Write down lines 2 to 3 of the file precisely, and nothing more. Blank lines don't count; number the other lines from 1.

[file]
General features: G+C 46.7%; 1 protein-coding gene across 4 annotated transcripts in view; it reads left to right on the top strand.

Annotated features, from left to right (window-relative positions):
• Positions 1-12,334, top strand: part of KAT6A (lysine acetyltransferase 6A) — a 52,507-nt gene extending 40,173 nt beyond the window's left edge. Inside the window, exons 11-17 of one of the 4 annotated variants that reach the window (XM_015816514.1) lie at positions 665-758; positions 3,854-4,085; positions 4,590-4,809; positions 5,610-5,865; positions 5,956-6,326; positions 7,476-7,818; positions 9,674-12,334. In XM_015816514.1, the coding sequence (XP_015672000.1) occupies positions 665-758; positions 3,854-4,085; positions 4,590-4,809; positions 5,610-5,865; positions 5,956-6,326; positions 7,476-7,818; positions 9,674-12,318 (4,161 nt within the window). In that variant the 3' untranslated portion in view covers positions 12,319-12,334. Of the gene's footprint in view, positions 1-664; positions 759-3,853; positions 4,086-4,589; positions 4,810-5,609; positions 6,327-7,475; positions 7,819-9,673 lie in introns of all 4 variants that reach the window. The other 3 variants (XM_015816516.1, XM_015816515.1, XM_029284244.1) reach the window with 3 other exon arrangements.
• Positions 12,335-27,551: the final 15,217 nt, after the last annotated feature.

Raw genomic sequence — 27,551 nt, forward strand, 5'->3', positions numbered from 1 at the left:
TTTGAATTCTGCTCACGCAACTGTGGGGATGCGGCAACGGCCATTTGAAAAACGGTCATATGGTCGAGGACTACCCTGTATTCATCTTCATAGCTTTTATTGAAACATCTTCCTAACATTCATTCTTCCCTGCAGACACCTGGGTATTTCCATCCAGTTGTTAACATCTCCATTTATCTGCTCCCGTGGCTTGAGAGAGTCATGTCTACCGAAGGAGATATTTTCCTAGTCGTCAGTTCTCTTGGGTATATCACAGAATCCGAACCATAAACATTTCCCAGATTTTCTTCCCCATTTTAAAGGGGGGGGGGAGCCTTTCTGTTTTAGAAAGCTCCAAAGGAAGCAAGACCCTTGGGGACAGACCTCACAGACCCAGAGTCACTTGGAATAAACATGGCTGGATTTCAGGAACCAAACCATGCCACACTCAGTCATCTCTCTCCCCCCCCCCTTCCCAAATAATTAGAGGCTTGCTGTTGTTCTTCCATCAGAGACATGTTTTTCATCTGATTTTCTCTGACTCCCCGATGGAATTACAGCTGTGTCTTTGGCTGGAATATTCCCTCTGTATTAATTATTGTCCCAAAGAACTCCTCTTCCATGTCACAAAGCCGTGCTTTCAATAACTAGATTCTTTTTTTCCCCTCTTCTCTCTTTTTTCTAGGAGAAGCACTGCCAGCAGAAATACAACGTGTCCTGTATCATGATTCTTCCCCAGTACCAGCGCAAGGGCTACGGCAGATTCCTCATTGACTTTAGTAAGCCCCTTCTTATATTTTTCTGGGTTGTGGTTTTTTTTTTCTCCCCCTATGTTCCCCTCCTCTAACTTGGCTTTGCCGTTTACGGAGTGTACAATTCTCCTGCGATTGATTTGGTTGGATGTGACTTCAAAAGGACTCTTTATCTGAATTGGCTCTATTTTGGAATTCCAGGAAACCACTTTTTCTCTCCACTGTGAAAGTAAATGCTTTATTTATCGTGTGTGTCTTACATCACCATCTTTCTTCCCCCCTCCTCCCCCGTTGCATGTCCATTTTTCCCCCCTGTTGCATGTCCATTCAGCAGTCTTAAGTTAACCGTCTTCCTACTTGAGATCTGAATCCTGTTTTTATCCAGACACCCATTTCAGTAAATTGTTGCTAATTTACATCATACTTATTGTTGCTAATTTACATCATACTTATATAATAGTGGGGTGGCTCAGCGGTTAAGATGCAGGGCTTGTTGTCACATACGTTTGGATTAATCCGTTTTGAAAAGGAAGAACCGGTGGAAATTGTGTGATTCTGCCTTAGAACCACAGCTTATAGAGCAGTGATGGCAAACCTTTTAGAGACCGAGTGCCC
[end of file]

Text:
Annotated features, from left to right (window-relative positions):
• Positions 1-12,334, top strand: part of KAT6A (lysine acetyltransferase 6A) — a 52,507-nt gene extending 40,173 nt beyond the window's left edge. Inside the window, exons 11-17 of one of the 4 annotated variants that reach the window (XM_015816514.1) lie at positions 665-758; positions 3,854-4,085; positions 4,590-4,809; positions 5,610-5,865; positions 5,956-6,326; positions 7,476-7,818; positions 9,674-12,334. In XM_015816514.1, the coding sequence (XP_015672000.1) occupies positions 665-758; positions 3,854-4,085; positions 4,590-4,809; positions 5,610-5,865; positions 5,956-6,326; positions 7,476-7,818; positions 9,674-12,318 (4,161 nt within the window). In that variant the 3' untranslated portion in view covers positions 12,319-12,334. Of the gene's footprint in view, positions 1-664; positions 759-3,853; positions 4,086-4,589; positions 4,810-5,609; positions 6,327-7,475; positions 7,819-9,673 lie in introns of all 4 variants that reach the window. The other 3 variants (XM_015816516.1, XM_015816515.1, XM_029284244.1) reach the window with 3 other exon arrangements.